Flatten the rested dough slightly, then lift each side to the center, turn and do it again to form a ball. Gently pinch closed. Place the shaped loaf seam side UP in a proofing basket that has been sprinkled with flour. Cover, and let rise for 2 to 4 hours until it doubles in bulk. I like to bake my artisan loafs in a La Cloche, that has been preheated for an hour in a 450 degree oven. Bake for 25 minutes, take off the lid, and bake 15 more minutes to brown. Cool on wire rack. DO NOT cut into the loaf for at least an hour.
This is how I make my bread. If you continue to bake your own bread, you will end up using methods that suit YOU and that is the beauty of baking bread. There are many different ways to do it and who's to say which is the right way? I say the right way, is the one that works for YOU.
This post has been submitted to wildyeastblog.com/.
Thursday, July 11, 2013
"Also known as an instant brick oven, this bread baker consists of a stoneware bell or dome that fits over a wide, shallow dish with 2-inch-high sides. It is one of the most successful implements developed for home baking."—Chuck Williams, founder of the Williams-Sonoma company and author and editor of dozens of books on the subject of cooking.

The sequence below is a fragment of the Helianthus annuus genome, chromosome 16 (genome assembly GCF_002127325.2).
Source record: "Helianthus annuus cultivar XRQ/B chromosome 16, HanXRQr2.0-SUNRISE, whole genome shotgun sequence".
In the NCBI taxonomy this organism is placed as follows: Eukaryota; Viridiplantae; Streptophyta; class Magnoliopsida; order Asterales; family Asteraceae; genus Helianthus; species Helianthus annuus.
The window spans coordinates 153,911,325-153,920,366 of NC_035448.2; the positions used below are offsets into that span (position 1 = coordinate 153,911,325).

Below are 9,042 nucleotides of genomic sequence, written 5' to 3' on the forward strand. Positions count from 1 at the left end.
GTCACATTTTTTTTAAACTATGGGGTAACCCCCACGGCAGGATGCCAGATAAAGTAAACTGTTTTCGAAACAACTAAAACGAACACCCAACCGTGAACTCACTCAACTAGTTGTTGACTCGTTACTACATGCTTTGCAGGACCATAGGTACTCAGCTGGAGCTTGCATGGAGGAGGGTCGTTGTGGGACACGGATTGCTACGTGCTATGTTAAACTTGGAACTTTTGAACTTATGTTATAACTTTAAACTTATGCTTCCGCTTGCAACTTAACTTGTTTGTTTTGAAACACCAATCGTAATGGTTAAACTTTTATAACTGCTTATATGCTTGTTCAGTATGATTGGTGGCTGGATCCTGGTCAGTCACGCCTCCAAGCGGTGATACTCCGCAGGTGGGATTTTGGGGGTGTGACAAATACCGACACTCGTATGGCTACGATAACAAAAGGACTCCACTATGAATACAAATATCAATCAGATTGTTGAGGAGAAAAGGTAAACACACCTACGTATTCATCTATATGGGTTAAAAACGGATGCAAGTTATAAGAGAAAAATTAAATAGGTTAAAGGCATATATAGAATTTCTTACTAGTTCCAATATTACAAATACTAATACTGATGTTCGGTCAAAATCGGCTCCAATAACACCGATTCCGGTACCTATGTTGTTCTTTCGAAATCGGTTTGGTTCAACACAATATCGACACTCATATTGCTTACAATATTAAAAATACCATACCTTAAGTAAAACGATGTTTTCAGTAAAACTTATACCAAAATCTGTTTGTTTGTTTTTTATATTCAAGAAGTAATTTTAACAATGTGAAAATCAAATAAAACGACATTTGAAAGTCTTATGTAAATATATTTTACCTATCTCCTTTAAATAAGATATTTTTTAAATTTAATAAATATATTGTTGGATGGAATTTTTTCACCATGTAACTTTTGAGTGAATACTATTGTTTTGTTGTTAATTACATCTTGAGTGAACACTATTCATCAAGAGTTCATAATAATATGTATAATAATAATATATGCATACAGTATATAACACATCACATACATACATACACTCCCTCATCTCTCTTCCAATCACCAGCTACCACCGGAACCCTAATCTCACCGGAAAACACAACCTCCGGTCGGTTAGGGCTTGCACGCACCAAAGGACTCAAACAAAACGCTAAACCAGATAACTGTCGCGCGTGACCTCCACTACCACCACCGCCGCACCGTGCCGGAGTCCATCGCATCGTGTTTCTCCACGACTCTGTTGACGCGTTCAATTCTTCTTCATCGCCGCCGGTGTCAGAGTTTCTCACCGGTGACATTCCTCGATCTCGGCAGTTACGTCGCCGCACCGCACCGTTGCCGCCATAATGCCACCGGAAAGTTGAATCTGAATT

La Cloche turns your regular oven into a brick oven. It helps to create an artisan style bread with a crisp, chewy crust. I really like the results I get from the one I purchased online from Breadtopia. They cost around $50-$60 and can be found online and at some kitchen stores.
If you search online for how to use a La Cloche, you will see there's more than one way to bake with it. Here is my method:
1. About an hour before I plan to bake, I place the La Cloche on the bottom rack in the oven and set it to 450 degrees.
2. When I am ready to bake the bread, I transfer the risen dough from a Brotform basket and invert it onto a piece of parchment paper. Slash the top of the dough. Open the oven door, pull out rack, and carefully remove the top of the La Cloche baker and set it aside. Lift the bread dough by the edges of the parchment paper and carefully transfer to the bottom of the La Cloche baker. Place the lid back on, push the oven rack back in, close the door and bake for 25 minutes. Remove the lid and finish baking the bread until it is done, usually about 15 minutes. Cool baked bread on wire rack.
If you are serious about baking artisan breads this is a nice way to do it. Some people have great success with a dutch oven or even clay pots but I wanted one of these and haven't regretted it. It's held up well and my bread is delicious.
And while you're at it, do yourself a favor and buy a large Danish Dough Whisk. These are super handy devices to mix doughs by hand. I like the large one because it's easy to clean.
Please watch for next post on one of my most successful loafs of bread yet – potato sourdough bread with spelt and white whole wheat flour.
|Potato Sourdough Bread with Spelt and White Whole Wheat Flour baked in La Cloche|